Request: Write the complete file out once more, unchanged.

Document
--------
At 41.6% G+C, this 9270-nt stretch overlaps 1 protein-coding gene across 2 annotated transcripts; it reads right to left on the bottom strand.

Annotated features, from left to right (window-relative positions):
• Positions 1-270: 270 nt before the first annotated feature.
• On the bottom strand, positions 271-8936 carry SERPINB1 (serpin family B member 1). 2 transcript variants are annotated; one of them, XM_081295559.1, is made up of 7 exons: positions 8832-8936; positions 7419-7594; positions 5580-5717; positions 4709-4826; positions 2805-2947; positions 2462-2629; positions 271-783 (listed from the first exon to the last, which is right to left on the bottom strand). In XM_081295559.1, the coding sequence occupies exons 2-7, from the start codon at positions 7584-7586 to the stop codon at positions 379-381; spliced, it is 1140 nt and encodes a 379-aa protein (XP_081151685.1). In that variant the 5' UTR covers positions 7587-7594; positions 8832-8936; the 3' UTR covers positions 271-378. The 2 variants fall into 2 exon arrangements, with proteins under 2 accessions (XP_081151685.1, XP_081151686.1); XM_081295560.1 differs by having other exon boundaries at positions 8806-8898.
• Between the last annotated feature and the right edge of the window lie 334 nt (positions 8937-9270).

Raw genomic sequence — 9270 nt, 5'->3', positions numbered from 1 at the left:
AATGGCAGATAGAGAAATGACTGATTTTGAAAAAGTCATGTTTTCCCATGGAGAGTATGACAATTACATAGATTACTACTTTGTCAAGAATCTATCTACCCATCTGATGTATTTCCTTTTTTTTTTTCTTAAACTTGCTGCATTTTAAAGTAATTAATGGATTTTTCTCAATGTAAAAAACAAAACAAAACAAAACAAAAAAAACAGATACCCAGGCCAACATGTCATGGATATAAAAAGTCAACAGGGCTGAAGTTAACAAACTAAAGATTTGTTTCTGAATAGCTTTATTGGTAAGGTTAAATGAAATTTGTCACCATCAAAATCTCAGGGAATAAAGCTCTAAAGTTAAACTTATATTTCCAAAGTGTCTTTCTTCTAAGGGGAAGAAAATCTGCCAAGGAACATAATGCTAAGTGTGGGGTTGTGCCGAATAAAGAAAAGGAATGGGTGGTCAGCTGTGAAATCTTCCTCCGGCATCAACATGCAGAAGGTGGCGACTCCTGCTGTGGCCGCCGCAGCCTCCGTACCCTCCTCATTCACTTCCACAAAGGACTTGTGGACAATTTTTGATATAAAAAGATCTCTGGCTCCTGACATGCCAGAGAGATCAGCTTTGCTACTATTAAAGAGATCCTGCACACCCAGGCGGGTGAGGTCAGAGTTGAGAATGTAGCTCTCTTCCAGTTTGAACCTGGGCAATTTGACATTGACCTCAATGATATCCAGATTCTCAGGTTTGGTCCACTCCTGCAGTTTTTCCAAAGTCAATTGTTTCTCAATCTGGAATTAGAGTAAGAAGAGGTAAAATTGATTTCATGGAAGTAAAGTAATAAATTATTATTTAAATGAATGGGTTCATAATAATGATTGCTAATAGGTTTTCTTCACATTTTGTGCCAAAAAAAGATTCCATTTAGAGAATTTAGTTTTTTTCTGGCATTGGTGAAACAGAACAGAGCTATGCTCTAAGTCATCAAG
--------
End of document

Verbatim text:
At 41.6% G+C, this 9270-nt stretch overlaps 1 protein-coding gene across 2 annotated transcripts; it reads right to left on the bottom strand.

Annotated features, from left to right (window-relative positions):
• Positions 1-270: 270 nt before the first annotated feature.
• On the bottom strand, positions 271-8936 carry SERPINB1 (serpin family B member 1). 2 transcript variants are annotated; one of them, XM_081295559.1, is made up of 7 exons: positions 8832-8936; positions 7419-7594; positions 5580-5717; positions 4709-4826; positions 2805-2947; positions 2462-2629; positions 271-783 (listed from the first exon to the last, which is right to left on the bottom strand). In XM_081295559.1, the coding sequence occupies exons 2-7, from the start codon at positions 7584-7586 to the stop codon at positions 379-381; spliced, it is 1140 nt and encodes a 379-aa protein (XP_081151685.1). In that variant the 5' UTR covers positions 7587-7594; positions 8832-8936; the 3' UTR covers positions 271-378. The 2 variants fall into 2 exon arrangements, with proteins under 2 accessions (XP_081151685.1, XP_081151686.1); XM_081295560.1 differs by having other exon boundaries at positions 8806-8898.
• Between the last annotated feature and the right edge of the window lie 334 nt (positions 8937-9270).

Raw genomic sequence — 9270 nt, 5'->3', positions numbered from 1 at the left:
AATGGCAGATAGAGAAATGACTGATTTTGAAAAAGTCATGTTTTCCCATGGAGAGTATGACAATTACATAGATTACTACTTTGTCAAGAATCTATCTACCCATCTGATGTATTTCCTTTTTTTTTTTCTTAAACTTGCTGCATTTTAAAGTAATTAATGGATTTTTCTCAATGTAAAAAACAAAACAAAACAAAACAAAAAAAACAGATACCCAGGCCAACATGTCATGGATATAAAAAGTCAACAGGGCTGAAGTTAACAAACTAAAGATTTGTTTCTGAATAGCTTTATTGGTAAGGTTAAATGAAATTTGTCACCATCAAAATCTCAGGGAATAAAGCTCTAAAGTTAAACTTATATTTCCAAAGTGTCTTTCTTCTAAGGGGAAGAAAATCTGCCAAGGAACATAATGCTAAGTGTGGGGTTGTGCCGAATAAAGAAAAGGAATGGGTGGTCAGCTGTGAAATCTTCCTCCGGCATCAACATGCAGAAGGTGGCGACTCCTGCTGTGGCCGCCGCAGCCTCCGTACCCTCCTCATTCACTTCCACAAAGGACTTGTGGACAATTTTTGATATAAAAAGATCTCTGGCTCCTGACATGCCAGAGAGATCAGCTTTGCTACTATTAAAGAGATCCTGCACACCCAGGCGGGTGAGGTCAGAGTTGAGAATGTAGCTCTCTTCCAGTTTGAACCTGGGCAATTTGACATTGACCTCAATGATATCCAGATTCTCAGGTTTGGTCCACTCCTGCAGTTTTTCCAAAGTCAATTGTTTCTCAATCTGGAATTAGAGTAAGAAGAGGTAAAATTGATTTCATGGAAGTAAAGTAATAAATTATTATTTAAATGAATGGGTTCATAATAATGATTGCTAATAGGTTTTCTTCACATTTTGTGCCAAAAAAAGATTCCATTTAGAGAATTTAGTTTTTTTCTGGCATTGGTGAAACAGAACAGAGCTATGCTCTAAGTCATCAAG